Jekyll Blog Education Channel

The Jekyll content management system (CMS) is designed to create lightning fast, highly portable, version controlled static websites and blogs written in simplified Markdown syntax. Unlike dynamic content management systems, Jekyll works by parsing a series of text files and generating static HTML files from there. This means the entire site can be contained in one directory — no databases, no external applications needed, just the bare web server requirements will make your Jekyll site run lightning fast. No caching required.

And the Jekyll program itself creates a live server environment, so you can test your site before publishing it. No need to create a local server environment. All you need is the Ruby app for running Jekyll.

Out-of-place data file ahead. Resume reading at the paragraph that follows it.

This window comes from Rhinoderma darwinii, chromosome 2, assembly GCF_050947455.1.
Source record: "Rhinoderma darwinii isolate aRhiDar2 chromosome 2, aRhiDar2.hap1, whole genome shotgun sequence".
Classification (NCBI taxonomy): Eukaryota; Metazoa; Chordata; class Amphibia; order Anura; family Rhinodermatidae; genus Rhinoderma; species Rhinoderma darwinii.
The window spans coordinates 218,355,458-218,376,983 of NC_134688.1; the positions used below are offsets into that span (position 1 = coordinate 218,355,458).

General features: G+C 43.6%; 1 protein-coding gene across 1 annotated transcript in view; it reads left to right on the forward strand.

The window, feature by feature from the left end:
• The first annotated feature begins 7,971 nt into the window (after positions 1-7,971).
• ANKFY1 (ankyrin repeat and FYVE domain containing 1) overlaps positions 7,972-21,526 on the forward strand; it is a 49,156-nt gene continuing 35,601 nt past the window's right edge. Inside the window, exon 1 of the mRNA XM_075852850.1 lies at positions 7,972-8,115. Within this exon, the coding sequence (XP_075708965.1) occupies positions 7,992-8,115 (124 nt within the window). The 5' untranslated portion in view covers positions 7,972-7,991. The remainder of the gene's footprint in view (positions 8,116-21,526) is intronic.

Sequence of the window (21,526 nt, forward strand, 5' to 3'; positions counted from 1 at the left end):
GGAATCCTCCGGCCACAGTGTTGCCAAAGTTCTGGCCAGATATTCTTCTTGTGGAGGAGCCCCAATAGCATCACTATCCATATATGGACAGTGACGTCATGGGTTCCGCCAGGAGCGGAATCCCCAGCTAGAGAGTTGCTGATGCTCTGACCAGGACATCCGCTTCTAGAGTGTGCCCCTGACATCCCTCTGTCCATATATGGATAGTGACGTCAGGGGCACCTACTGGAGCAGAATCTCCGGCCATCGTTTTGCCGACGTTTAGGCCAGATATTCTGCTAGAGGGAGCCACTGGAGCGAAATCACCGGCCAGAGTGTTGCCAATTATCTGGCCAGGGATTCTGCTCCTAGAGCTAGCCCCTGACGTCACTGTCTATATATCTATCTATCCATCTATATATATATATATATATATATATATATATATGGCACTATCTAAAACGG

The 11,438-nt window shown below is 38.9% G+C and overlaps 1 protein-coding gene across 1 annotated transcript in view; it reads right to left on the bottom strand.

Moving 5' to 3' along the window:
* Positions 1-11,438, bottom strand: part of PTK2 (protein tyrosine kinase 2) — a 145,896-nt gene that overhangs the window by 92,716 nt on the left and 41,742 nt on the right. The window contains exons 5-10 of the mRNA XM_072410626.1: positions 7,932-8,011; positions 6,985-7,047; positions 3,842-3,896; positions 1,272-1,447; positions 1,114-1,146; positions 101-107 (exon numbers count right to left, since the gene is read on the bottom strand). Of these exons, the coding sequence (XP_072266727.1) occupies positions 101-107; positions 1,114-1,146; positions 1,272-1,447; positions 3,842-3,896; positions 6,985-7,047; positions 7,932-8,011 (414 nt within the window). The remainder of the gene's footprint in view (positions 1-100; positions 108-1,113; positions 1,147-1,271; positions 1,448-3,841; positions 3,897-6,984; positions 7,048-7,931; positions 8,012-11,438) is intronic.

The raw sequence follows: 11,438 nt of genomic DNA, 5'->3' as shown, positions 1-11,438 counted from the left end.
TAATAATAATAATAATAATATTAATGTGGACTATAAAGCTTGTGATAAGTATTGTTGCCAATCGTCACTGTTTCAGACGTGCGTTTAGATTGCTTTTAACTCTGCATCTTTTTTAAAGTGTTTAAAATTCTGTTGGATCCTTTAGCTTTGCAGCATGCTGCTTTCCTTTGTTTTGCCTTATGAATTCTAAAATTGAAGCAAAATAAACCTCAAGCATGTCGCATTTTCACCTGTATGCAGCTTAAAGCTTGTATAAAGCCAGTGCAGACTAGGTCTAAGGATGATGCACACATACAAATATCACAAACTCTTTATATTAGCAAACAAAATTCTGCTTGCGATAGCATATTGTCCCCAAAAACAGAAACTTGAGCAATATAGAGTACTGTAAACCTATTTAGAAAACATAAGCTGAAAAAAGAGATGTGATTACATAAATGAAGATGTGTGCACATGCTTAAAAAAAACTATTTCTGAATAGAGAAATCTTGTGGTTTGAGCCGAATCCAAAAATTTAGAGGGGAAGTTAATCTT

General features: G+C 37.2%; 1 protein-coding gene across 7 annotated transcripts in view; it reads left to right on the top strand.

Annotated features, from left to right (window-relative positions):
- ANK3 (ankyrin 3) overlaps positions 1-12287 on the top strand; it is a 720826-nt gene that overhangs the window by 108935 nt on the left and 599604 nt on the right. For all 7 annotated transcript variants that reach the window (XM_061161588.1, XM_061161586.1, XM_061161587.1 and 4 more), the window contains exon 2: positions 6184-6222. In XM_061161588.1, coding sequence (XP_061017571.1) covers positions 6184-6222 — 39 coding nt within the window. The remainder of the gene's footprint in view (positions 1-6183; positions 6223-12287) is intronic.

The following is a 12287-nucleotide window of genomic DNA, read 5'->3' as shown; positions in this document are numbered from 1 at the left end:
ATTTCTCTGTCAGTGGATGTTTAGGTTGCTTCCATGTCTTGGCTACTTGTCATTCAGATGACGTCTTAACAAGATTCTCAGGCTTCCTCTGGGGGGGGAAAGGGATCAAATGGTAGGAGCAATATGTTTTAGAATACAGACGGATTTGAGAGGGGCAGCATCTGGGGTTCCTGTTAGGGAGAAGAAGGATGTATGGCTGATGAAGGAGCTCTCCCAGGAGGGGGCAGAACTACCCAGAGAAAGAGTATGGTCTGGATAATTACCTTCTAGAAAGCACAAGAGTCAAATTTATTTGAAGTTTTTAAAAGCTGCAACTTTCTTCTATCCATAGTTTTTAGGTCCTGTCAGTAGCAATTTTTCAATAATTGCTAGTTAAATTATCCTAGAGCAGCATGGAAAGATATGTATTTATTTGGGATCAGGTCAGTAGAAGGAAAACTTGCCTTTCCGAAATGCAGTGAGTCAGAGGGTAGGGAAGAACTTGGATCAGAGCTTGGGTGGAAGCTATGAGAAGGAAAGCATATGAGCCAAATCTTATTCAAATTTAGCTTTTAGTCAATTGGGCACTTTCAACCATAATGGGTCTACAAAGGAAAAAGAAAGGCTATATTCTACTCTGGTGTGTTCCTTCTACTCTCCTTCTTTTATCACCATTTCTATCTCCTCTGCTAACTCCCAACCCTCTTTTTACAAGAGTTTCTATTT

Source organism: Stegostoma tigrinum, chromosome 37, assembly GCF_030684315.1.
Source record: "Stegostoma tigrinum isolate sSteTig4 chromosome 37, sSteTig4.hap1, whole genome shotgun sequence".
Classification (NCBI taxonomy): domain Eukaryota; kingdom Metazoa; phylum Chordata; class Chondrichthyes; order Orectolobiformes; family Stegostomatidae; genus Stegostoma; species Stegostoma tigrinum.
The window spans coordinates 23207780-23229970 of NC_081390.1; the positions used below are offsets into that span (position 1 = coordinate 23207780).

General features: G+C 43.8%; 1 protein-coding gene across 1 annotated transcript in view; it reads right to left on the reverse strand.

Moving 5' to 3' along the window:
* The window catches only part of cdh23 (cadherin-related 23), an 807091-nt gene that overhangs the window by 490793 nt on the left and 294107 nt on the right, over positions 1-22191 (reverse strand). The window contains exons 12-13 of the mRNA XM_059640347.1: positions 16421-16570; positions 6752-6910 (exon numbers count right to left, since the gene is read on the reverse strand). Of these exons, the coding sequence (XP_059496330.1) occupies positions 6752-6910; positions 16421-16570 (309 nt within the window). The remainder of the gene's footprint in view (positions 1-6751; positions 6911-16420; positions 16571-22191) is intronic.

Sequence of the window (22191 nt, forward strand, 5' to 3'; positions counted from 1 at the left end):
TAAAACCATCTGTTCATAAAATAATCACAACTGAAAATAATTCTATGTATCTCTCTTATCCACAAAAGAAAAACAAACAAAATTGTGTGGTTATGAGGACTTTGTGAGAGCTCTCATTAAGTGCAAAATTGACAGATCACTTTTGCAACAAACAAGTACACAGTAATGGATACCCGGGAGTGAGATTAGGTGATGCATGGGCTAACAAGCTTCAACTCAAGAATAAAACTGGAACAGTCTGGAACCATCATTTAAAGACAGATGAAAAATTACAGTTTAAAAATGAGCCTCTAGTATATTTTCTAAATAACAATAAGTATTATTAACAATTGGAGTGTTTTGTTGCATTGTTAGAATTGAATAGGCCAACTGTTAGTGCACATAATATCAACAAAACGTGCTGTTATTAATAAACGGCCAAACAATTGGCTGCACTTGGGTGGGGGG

How to Create a Jekyll Blog

The Jekyll CMS can be used to create any kind of site, but the available blogging features make it especially useful for creating a blog out of that HTML files. You can use tags, categories, and all the other standard CMS magic. Your posts can also be dated and synced with archive pages. Follow along with the tutorials below to get started creating your Jekyll blog:

Jekyll Themes and Custom Design

Once you’ve created a Jekyll site, you will probably want to change the default theme or even create your own theme. The articles below will demonstrate how to change the default theme as well as introduce you to the template system that allows you to easily create your own layout.

How to Publish Your Jekyll Content

One of the great features about the Jekyll system is that the whole process be easily automated. Your favorite publishing process can be scripted and repeated. Most often, the benefits of using a static content management system is that you can version control the whole project with Git, or create some simple bash scripts to move your files from your local production environment to your live production server.

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